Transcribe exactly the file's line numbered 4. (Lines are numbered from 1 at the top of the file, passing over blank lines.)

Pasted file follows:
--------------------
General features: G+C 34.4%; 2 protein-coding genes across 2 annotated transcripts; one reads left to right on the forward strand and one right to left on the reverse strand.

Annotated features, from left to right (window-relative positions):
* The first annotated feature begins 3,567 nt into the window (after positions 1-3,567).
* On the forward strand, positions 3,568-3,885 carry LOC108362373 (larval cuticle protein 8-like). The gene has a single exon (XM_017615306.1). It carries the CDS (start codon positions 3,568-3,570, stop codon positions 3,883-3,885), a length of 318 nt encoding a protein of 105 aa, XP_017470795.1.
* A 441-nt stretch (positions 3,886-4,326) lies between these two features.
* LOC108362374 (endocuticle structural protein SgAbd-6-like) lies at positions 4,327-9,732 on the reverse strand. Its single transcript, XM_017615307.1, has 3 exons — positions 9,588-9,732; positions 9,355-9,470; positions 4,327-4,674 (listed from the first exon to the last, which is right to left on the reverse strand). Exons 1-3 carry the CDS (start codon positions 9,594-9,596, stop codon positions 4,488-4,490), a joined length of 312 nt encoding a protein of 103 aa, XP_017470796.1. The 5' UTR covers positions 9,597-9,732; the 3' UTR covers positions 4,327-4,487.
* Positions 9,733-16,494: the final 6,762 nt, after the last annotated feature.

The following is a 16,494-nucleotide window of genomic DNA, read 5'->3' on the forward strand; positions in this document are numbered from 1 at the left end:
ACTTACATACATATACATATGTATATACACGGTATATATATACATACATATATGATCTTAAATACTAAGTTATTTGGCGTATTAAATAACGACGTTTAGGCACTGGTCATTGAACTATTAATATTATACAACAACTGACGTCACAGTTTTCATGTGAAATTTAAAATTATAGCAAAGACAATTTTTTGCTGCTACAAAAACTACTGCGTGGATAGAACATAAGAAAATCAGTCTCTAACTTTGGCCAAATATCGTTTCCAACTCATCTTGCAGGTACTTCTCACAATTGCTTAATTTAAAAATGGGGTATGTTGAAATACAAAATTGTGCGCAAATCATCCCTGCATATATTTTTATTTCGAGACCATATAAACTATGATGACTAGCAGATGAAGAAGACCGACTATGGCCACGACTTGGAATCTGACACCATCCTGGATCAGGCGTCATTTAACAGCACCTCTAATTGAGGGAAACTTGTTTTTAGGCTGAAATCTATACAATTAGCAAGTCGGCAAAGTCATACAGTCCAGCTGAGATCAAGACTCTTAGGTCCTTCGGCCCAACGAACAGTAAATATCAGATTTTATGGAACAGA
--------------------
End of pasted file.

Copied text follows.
* On the forward strand, positions 3,568-3,885 carry LOC108362373 (larval cuticle protein 8-like). The gene has a single exon (XM_017615306.1). It carries the CDS (start codon positions 3,568-3,570, stop codon positions 3,883-3,885), a length of 318 nt encoding a protein of 105 aa, XP_017470795.1.